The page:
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Tuesday, March 18, 2014

Unique concept. Pigments of My Imagination by @angelakulig #paranormal #bookreview



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Pigments of My Imagination

Soul Painters

Written by Angela Kulig

Genre: Paranormal YA Fantasy




This book is like a painting--made up of many tiny strokes. Thick strokes, and daubs, with angle brushes, and single bristles. The beauty is in the details, and if you miss one, you've missed everything.

A dozen lifetimes ago, Lucia started a war--but when this book begins she has no idea. Her memories are fluid things, and her story is a river. Sometimes, things come to Lucia like the light and musical trickle of the slowest stream; sometimes it crashes and rages, and still more times it's completely dammed off.

There are things about Lucia's new life at Bayside Art Academy that seem so right, but there are even more things that are tormenting and wrong. Bayside should be the kind of place Lucia has always dreamed of, but it's simply a front. It's the facade of an old organization, that has birthed both masterpiece and modern invention, and Lucia is the nucleus of it all--if she could only remember.

While old rivals look for new ways to end an ancient feud, Lucia is entirely consumed by something else: emotions, some that drive her to the point of madness; and others as familiar as the deepest scar. If there is only one thing Lucia knows with absolute certainty, it's that she is in love with Leo--and has been before.






Mark Lee's Review


When I first saw this book, I had no desire to read it. Probably because I give no credence to the whole reincarnation bit. Still don't after reading the book, though I must admit, it makes for an entertaining read.

Although I haven't read any other books that use reincarnation, I agree with the other reviewers who say the way this book uses it is very unique. I would venture a guess that no other book has the unique twist of literally combining reincarnation with artistry.

The concept is a raving 5 stars, 6 if I could force Amazon to add a star. But there are some problems that bring the overall rating down to 4 stars and even a little more since I'm rating it 3.8 on the Masq Scale. And the problems come in two varieties, both touched on by other reviewers.

Though the quality of the edit wasn't horrible, there was much room for improvement. The occasional error is expected even from something that is edited a thousand times by the highest paid professionals, but there were a few too many to warrant that scenario.

Others mentioned spelling, though I can't say anything to that since spelling is the least of my talents. But some times the wrong word was used and other annoying issues that could have been fixed.

Another technical issue that didn't bother me as much as it did others but could have been a little smoother was the shifting POV. Since there were at least three characters telling the story, the author smartly decided to keep the whole thing in third person. If it had been in first, I wouldn't have been able to make it.

Maybe it's a minor thing, but when a proper name is repeated over and over when a pronoun would have worked much better—that was a little annoying. Or, we “saw” the character watching something else happening. No. I don't need to be reminded that the character is watching what is being described. I know which head we are in at any given point.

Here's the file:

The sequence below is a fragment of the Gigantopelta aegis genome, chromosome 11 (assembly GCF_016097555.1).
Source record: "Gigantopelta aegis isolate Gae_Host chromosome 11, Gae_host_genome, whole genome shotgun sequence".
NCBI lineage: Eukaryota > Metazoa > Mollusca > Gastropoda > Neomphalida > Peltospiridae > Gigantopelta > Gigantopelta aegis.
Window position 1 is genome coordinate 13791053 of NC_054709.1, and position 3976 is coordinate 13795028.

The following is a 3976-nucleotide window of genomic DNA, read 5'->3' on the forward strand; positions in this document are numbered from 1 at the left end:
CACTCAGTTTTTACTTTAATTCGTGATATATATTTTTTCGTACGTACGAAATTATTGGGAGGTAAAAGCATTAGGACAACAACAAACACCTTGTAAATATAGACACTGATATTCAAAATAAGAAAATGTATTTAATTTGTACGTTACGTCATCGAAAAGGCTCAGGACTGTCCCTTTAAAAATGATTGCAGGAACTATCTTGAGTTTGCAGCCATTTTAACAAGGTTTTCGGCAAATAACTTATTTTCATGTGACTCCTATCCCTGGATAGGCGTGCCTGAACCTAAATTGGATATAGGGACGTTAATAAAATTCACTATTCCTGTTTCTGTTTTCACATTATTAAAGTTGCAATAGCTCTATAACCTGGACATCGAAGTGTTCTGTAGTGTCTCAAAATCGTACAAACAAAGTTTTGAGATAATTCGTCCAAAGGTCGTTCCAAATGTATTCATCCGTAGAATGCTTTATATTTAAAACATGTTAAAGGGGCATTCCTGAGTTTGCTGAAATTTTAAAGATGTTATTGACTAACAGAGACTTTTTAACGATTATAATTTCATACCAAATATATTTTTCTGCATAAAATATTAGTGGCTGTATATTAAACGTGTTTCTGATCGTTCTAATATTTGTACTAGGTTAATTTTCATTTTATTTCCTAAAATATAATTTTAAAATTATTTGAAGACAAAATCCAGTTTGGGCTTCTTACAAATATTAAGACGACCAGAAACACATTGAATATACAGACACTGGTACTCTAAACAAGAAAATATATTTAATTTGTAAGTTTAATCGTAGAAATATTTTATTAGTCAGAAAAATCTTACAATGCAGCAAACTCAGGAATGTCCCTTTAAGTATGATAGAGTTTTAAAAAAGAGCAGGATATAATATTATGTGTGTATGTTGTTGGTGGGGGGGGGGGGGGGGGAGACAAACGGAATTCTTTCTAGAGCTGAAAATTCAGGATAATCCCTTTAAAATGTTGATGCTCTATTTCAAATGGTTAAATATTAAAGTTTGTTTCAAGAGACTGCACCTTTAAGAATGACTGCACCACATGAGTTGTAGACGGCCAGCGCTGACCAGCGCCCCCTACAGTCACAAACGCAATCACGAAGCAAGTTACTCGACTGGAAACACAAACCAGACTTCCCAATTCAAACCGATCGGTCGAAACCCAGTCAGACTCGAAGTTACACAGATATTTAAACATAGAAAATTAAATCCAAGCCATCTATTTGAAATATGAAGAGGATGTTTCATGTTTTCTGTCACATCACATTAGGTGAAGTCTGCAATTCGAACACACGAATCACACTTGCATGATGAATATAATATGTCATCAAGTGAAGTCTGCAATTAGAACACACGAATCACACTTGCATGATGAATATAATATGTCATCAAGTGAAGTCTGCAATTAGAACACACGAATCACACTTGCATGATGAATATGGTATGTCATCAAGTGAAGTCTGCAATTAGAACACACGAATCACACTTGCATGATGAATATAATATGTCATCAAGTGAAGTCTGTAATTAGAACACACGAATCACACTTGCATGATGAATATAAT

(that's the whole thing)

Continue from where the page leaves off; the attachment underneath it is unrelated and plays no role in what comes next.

One more technical issue, which I will put mostly in the positive column but many others would count as a negative, is that the author is very creative with the dialog tags. My only issues were that the wrong punctuation was used sometimes and sometimes the tag didn't seem to match; a less controversial tag would have been better in those cases.

However, overall I enjoyed the dialog tags, which is one major benefit from reading indie. I get tired of seeing SAID used over and over again in a traditional book. I've stopped reading those books, largely because of that issue.

There were times the dialog tag was extremely helpful. I would have read the sentence wrong if a bland tag such as SAID would have been used. And contrary to expert opinion, dialog can't always explain itself. “If you need to tell them how it was said, the dialog could have been written better.” I don't believe that is always the case.

Back to the book: there were times I would read a line of dialog again with the tag in mind, and it completely changed the meaning of the scene for me. It wasn't the dialog's fault; it was perfect. I was the one who needed help. That's what creative tags are for.

Based upon the technical issues alone, this book would have probably gotten 4.5 stars (rounding up to 5) or maybe slightly higher on the Masq Scale. In other words, they were minor, and if you are into the story, you may not even notice them. I'm just the type of person who notices everything … except spelling, unless it's really bad.

The other kind of issue is about the plot. I enjoyed it, but as some other reviewers mentioned, I got confused at times. And I'm not talking about the kind of confusion that is natural for the first book in a series.

There were times I didn't quite know what was going on in the current scene. Because of this I glanced over a few passages here and there. But there were many scenes that had me on the edge of my seat, so the plot issue was intermittent. Maybe you won't have issues with the plot. Perhaps I was tired during those scenes or missed something from a previous scene.

Here's my recommendation: if you want to read something that you won't read anywhere else and you can live with the negative stuff I've mentioned, give this book a try. It's a real good book, and the cliffhanger is perfect.

Review Disclaimer: Book provided in exchange for an honest review.

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